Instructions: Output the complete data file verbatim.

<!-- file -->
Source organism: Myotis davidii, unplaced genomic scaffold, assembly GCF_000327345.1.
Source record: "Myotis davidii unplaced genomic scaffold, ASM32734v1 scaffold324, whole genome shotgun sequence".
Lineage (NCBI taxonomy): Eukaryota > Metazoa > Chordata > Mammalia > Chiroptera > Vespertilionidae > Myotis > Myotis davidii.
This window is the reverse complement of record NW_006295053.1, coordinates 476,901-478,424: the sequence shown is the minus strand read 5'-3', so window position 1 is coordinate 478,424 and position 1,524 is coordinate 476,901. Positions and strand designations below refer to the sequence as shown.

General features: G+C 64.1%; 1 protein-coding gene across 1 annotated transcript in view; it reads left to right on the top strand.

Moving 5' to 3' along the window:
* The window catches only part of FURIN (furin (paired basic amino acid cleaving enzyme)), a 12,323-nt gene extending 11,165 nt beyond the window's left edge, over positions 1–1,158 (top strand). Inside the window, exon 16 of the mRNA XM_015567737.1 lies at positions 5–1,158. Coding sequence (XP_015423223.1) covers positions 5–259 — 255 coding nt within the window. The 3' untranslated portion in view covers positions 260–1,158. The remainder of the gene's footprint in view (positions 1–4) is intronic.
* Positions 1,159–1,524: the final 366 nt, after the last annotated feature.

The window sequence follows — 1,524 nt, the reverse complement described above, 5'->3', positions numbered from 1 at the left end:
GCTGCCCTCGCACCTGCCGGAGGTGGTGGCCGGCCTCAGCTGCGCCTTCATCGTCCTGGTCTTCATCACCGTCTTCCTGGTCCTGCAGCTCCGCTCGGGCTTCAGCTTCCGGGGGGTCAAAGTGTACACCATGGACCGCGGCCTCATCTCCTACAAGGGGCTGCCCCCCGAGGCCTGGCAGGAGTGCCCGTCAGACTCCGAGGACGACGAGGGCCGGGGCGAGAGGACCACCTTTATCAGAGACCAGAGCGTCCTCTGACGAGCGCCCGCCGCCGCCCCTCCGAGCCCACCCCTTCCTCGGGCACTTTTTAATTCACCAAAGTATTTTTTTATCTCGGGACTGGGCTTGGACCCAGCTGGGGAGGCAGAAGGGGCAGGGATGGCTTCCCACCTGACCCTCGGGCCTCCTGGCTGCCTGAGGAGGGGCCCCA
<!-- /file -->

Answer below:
Source organism: Myotis davidii, unplaced genomic scaffold, assembly GCF_000327345.1.
Source record: "Myotis davidii unplaced genomic scaffold, ASM32734v1 scaffold324, whole genome shotgun sequence".
Lineage (NCBI taxonomy): Eukaryota > Metazoa > Chordata > Mammalia > Chiroptera > Vespertilionidae > Myotis > Myotis davidii.
This window is the reverse complement of record NW_006295053.1, coordinates 476,901-478,424: the sequence shown is the minus strand read 5'-3', so window position 1 is coordinate 478,424 and position 1,524 is coordinate 476,901. Positions and strand designations below refer to the sequence as shown.

General features: G+C 64.1%; 1 protein-coding gene across 1 annotated transcript in view; it reads left to right on the top strand.

Moving 5' to 3' along the window:
* The window catches only part of FURIN (furin (paired basic amino acid cleaving enzyme)), a 12,323-nt gene extending 11,165 nt beyond the window's left edge, over positions 1–1,158 (top strand). Inside the window, exon 16 of the mRNA XM_015567737.1 lies at positions 5–1,158. Coding sequence (XP_015423223.1) covers positions 5–259 — 255 coding nt within the window. The 3' untranslated portion in view covers positions 260–1,158. The remainder of the gene's footprint in view (positions 1–4) is intronic.
* Positions 1,159–1,524: the final 366 nt, after the last annotated feature.

The window sequence follows — 1,524 nt, the reverse complement described above, 5'->3', positions numbered from 1 at the left end:
GCTGCCCTCGCACCTGCCGGAGGTGGTGGCCGGCCTCAGCTGCGCCTTCATCGTCCTGGTCTTCATCACCGTCTTCCTGGTCCTGCAGCTCCGCTCGGGCTTCAGCTTCCGGGGGGTCAAAGTGTACACCATGGACCGCGGCCTCATCTCCTACAAGGGGCTGCCCCCCGAGGCCTGGCAGGAGTGCCCGTCAGACTCCGAGGACGACGAGGGCCGGGGCGAGAGGACCACCTTTATCAGAGACCAGAGCGTCCTCTGACGAGCGCCCGCCGCCGCCCCTCCGAGCCCACCCCTTCCTCGGGCACTTTTTAATTCACCAAAGTATTTTTTTATCTCGGGACTGGGCTTGGACCCAGCTGGGGAGGCAGAAGGGGCAGGGATGGCTTCCCACCTGACCCTCGGGCCTCCTGGCTGCCTGAGGAGGGGCCCCA